You can’t even go on vacation anymore without being confronted with the impacts of climate change.

As my family arrived at an oceanfront apartment we rented in Cartagena’s Bocagrande neighbourhood, we were confronted with a surprise: the beach is a construction site.

From my balcony on the 28th floor, I watched as diggers and dredgers worked to build a bulwark against rising seas that threaten to put parts of this Colombian city under water.

The construction of embankments, breakwaters and new beaches is part of Plan 4C, with the Cs standing for keeping Cartagena competitive and climate-compatible.

The inconvenience was minor for us, as there were plenty of beaches that were open in Colombia’s hottest destination for tourists.

But as taxi drivers navigate flooded streets, a phenomenon that can happen even in the dry season, they may mention that climate change is already impacting this city.

Cartagena — home to one million inhabitants, a historic city centre that is a World Heritage site and one of South America’s busiest ports — is not alone.

A few weeks before my visit, the World Meteorological Organization (WMO) met in the 489-year-old city for a regional conference, issuing a report that found that last year’s sea-level rise in Latin America outpaced the global average — continuing a trend that has lasted three decades.

South America’s threat

“Sea-level rise threatens a large proportion of the population, which is concentrated in coastal areas, by contaminating freshwater aquifers, eroding shorelines, inundating low-lying areas and increasing the risks of storm surges,” the WMO said in the report.

The United Nations body noted that the problem of rising oceans is particularly acute on South America’s Atlantic coast south of the equator and subtropical regions of the North Atlantic and Gulf of Mexico coasts.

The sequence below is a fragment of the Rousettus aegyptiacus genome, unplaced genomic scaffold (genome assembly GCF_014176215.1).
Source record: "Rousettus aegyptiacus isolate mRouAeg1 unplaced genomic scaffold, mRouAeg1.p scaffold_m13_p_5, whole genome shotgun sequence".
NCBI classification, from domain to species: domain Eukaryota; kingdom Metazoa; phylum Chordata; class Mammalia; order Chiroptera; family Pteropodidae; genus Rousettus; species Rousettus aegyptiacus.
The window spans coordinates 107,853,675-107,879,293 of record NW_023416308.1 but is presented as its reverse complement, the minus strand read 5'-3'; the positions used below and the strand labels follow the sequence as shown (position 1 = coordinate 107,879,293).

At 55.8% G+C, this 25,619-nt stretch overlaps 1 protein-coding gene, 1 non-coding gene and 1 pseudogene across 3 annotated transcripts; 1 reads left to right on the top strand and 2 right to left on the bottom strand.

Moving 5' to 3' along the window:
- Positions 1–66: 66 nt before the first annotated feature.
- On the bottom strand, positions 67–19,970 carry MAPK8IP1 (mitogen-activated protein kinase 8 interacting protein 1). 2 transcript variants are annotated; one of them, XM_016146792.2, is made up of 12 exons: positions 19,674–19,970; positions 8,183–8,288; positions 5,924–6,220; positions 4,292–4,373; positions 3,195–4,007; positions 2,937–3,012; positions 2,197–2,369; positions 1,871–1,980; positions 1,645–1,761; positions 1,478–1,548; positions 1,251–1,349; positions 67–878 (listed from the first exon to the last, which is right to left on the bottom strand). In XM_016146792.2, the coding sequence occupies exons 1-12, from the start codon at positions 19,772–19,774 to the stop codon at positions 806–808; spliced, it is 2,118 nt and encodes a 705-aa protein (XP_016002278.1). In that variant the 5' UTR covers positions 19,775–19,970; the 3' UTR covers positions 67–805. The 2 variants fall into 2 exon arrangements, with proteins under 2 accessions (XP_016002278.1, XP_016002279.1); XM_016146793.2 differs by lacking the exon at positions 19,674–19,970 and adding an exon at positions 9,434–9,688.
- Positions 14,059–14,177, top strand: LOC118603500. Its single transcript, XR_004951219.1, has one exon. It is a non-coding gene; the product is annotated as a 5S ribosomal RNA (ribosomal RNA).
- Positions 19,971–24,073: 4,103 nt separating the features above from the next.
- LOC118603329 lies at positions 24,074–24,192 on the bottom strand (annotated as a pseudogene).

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Cartagena is expected to see a sea level rise of 24 cm by 2050 and 52 cm by 2100 under a scenario of moderate greenhouse gas reductions, according to a September study by led researchers at Colombia’s EAFIT University.

That would flood parts of the city, including the port area of Mamonal, by the end of this century.

Rising seas meet sinking city

But that will be compounded by another problem that Cartagena is facing: parts of the city and its port zones are sinking.

Add in the rate of this ground-level subsidence, and effective average sea-level rises stand at 36 cm by 2050 and 85 cm by 2100, the EAFIT University-led study found, and that is with moderate cuts to global greenhouse gas emissions.

Water frequently floods Cartagena’s streets, even in the dry season. The city is working to prepare for climate change-fuelled sea level rises.

“Future city planning, including the conservation of cultural heritage, flood mitigation of coastal communities, and infrastructure development, must implement consistent subsidence measurements and modelling across the city,” the authors concluded.

Among the areas that saw the widespread sinking land were port zones, with the oil port of Bahia Blanca scoring the second highest cumulative subsidence reading.

But Florida International Unversity earth and environment professor Shimon Wdowinski, one of the authors of the study, said climate resilience for critical infrastructure like ports is easier to handle than for residential communities in coastal areas.

“For the operation of infrastructure, I can see a solution. It’s a costly solution, but it’s important,” he told Green Seas. “For the residential [areas] behind that, that’s a different story.”

The Plan 4C climate resilience effort is underway now, but it was announced more than six years ago and suffered long delays.

But for this port city and others in Latin America, it is clear that this is just the beginning of efforts to make shorelines climate resilient.

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